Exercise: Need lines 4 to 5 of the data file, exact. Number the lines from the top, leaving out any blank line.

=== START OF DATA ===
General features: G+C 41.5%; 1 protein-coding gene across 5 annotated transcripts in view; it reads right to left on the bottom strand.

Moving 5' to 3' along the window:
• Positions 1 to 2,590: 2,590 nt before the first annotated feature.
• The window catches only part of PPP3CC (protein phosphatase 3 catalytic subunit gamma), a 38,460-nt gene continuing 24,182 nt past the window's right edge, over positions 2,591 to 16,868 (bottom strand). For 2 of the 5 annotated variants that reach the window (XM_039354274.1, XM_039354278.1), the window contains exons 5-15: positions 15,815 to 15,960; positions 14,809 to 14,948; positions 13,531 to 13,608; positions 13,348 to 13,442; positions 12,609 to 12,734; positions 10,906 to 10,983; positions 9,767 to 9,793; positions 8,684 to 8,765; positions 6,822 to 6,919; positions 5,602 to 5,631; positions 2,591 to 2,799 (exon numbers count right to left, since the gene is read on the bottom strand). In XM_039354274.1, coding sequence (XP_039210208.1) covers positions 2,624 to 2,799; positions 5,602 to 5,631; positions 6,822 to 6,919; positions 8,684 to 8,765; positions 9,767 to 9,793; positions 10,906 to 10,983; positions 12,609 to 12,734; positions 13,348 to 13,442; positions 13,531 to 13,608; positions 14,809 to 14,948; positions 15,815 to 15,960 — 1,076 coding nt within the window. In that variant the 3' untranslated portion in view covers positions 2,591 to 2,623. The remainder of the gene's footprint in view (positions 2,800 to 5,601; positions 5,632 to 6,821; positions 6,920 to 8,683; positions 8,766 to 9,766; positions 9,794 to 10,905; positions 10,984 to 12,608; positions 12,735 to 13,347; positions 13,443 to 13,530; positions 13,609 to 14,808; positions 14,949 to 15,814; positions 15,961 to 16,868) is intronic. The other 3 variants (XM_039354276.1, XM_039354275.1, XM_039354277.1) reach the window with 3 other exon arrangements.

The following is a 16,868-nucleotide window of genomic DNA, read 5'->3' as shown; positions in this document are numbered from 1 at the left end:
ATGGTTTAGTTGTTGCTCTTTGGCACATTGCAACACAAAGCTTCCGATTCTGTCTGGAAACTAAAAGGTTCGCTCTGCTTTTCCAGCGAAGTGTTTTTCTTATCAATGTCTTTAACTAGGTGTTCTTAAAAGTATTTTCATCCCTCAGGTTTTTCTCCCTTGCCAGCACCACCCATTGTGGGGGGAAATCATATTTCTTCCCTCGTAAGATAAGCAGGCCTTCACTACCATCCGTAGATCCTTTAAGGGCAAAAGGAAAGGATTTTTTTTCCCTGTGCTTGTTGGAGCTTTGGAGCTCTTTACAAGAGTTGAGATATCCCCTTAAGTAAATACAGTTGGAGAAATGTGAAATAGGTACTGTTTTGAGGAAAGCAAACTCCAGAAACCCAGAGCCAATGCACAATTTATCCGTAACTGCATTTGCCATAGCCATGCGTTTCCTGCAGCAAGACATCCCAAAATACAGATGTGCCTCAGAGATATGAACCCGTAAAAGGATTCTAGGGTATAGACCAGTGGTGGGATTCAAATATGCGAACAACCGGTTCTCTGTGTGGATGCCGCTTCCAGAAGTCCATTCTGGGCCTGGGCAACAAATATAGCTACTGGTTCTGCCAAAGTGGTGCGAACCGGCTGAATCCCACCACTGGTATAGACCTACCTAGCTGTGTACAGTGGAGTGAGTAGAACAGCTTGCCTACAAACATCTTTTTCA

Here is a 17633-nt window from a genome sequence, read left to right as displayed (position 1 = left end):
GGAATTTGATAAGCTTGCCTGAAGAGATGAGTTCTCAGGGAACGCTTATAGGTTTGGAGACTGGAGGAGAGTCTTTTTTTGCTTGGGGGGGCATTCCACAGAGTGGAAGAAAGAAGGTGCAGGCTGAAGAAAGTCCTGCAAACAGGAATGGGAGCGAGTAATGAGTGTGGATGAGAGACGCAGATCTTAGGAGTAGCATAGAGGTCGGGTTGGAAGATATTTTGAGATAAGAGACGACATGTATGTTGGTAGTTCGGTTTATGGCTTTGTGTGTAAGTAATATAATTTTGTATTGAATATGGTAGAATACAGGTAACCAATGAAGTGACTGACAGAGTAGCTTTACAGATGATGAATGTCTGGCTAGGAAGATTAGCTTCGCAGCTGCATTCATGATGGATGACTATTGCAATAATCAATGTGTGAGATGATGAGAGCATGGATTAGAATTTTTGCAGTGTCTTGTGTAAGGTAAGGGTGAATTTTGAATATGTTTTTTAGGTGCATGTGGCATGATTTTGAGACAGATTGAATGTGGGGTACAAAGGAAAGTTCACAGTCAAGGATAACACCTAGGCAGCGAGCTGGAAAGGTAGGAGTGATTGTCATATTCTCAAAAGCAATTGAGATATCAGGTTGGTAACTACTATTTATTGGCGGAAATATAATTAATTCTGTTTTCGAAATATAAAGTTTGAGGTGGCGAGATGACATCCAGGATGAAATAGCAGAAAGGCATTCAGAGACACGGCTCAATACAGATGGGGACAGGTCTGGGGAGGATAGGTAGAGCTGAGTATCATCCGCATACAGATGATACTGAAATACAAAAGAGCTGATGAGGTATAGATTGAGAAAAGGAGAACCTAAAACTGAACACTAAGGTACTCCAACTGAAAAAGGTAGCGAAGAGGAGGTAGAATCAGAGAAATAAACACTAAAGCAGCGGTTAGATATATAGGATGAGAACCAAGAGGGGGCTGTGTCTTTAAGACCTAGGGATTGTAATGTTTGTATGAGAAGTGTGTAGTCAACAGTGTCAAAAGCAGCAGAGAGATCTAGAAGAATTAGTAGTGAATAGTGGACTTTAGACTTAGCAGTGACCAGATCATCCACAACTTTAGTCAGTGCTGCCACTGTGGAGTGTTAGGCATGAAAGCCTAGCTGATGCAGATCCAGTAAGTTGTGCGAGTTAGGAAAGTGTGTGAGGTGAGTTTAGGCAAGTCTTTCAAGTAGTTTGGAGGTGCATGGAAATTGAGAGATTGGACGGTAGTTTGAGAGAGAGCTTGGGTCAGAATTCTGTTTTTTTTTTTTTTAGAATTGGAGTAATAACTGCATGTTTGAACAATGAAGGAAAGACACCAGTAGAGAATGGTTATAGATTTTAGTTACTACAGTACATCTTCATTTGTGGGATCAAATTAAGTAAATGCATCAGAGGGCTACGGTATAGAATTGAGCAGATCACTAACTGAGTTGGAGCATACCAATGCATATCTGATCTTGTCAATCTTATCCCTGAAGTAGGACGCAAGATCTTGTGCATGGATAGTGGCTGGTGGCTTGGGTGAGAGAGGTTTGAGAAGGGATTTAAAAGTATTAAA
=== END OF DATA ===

• The window catches only part of PPP3CC (protein phosphatase 3 catalytic subunit gamma), a 38,460-nt gene continuing 24,182 nt past the window's right edge, over positions 2,591 to 16,868 (bottom strand). For 2 of the 5 annotated variants that reach the window (XM_039354274.1, XM_039354278.1), the window contains exons 5-15: positions 15,815 to 15,960; positions 14,809 to 14,948; positions 13,531 to 13,608; positions 13,348 to 13,442; positions 12,609 to 12,734; positions 10,906 to 10,983; positions 9,767 to 9,793; positions 8,684 to 8,765; positions 6,822 to 6,919; positions 5,602 to 5,631; positions 2,591 to 2,799 (exon numbers count right to left, since the gene is read on the bottom strand). In XM_039354274.1, coding sequence (XP_039210208.1) covers positions 2,624 to 2,799; positions 5,602 to 5,631; positions 6,822 to 6,919; positions 8,684 to 8,765; positions 9,767 to 9,793; positions 10,906 to 10,983; positions 12,609 to 12,734; positions 13,348 to 13,442; positions 13,531 to 13,608; positions 14,809 to 14,948; positions 15,815 to 15,960 — 1,076 coding nt within the window. In that variant the 3' untranslated portion in view covers positions 2,591 to 2,623. The remainder of the gene's footprint in view (positions 2,800 to 5,601; positions 5,632 to 6,821; positions 6,920 to 8,683; positions 8,766 to 9,766; positions 9,794 to 10,905; positions 10,984 to 12,608; positions 12,735 to 13,347; positions 13,443 to 13,530; positions 13,609 to 14,808; positions 14,949 to 15,814; positions 15,961 to 16,868) is intronic. The other 3 variants (XM_039354276.1, XM_039354275.1, XM_039354277.1) reach the window with 3 other exon arrangements.

The following is a 16,868-nucleotide window of genomic DNA, read 5'->3' as shown; positions in this document are numbered from 1 at the left end: